Operational is where a lot of work is done; it covers things like how you'll train, what you'll do to maintain numbers, etc. How you might fight overall, etc.

Tactical is the lowest level and is where the majority of human interaction takes place. This is where you make decisions to train on map ____, performing a _____ mission as training, etc.

---

So to put Sun Tzu's words into perspective. Having strategy without tactics is having a vision, but not putting in the effort to actually plan and achieve it. Tactics without strategy robs you of a consistent identity and leaves you as little more than a group, rather than a team who has a common goal.
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Re: Strategy vs. Tactics

Post by Schwarzwald » Sun Mar 16, 2014 11:20 pm

Wow, that sound's like an awesome course.

Unfortunately, because of the nature of YS, actual militarial strategy is hard to emulate, aircraft, fuel, weapons don't cost anything, logistics aren't required, and you can spawn at your start location without an entire management train.

I was thinking more in the lines of chess;

Strategy relates to your long term game plane (i.e. win), but there are smaller subsets within that plan, a step by step process that finally ends up at a checkmate and the piece movements that result in that, playing tactically means you play move by move, whatever looks best for the current board setup, and many grandmasters won using this method, but that's how you end up in a trap and desperately looking for a way out.

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Re: Strategy vs. Tactics

Post by Welshy » Tue Mar 18, 2014 6:10 pm

In a high intensity war money is normally no object!
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Re: Strategy vs. Tactics

Post by Schwarzwald » Thu Mar 20, 2014 12:54 am

I can't say I agree with you, government's can't just print money whenever they go to war, money is derived from the tax-payer who, funnily enough, also gets to decide the leaders (in a democracy), now unless that particular country is getting invaded and in the case of the US, Russia, China, UK, France, Germany, (Australia and NZ via ANZUS), that is extremely unlikely, the people would support any degree of monetary spending to ensure the security of their borders and repel any would be invader. However, the reality of war these days is vastly different to both world ways, they tend to be on a far smaller scale, with major powers limiting their moves, and the public can often be divided as to support for any conflict overseas their government fights on their behalf. The Vietnam War was hugely unpopular in Australia, especially because of conscription, a war that we ultimate lost. Furthermore, an Air Force is hugely more expensive than the Army, with the cost of developing an aircraft being tens of billions of dollars, and an individual aircraft tens of million, as opposed to tens of thousands of dollars for an infantryman. The undeniable fact about aircraft is that they are expensive, their weapons are expensive, building air strips in foreign countries is expensive, aircraft carriers are very expensive.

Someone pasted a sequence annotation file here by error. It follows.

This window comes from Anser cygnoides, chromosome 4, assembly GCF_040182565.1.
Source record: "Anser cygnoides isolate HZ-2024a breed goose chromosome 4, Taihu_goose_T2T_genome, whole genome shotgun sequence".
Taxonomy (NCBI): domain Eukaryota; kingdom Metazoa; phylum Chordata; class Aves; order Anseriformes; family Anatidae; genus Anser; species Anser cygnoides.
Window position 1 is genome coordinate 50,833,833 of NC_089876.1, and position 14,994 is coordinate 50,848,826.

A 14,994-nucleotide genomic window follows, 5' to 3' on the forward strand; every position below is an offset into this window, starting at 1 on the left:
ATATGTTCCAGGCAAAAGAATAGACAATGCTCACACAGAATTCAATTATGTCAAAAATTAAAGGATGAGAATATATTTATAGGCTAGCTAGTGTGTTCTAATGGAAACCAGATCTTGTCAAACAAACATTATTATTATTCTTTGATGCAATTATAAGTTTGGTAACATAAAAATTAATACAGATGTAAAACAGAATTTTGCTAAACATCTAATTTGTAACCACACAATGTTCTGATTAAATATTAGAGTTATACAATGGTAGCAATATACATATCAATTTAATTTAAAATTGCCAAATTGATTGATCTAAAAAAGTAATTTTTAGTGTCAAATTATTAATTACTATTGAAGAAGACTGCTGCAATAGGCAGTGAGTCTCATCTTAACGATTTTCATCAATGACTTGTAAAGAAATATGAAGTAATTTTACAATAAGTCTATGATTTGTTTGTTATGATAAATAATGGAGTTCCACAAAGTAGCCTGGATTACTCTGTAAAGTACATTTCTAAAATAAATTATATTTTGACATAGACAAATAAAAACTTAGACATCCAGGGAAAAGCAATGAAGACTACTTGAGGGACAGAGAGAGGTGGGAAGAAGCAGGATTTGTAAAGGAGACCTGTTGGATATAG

But this is all beside the point, YSFlight has no monetary system so we don't have to consider it.

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Re: Strategy vs. Tactics

Post by Dragon029 » Thu Mar 20, 2014 11:25 pm

That said, if a nation is large enough to be self-sufficient (for mining, agriculture, etc) then money can be of no issue, as the government can simply contract civilians to build jets, tanks, munitions, etc, using the nation's own minerals / infrastructure, and paying for them by allocating additional rations and/or supplying money if the internal currency is still operating (eg your country has a company that builds TVs, computers, etc; you give civilian military contractors money to buy food and TV's, etc).

Naturally the world is currently far too intertwined to do that at the drop of a pin, but if it came to a non-nuclear WW3, nations like the US/Canada, Russia and maybe a few others like Australia, China, etc could still operate like this.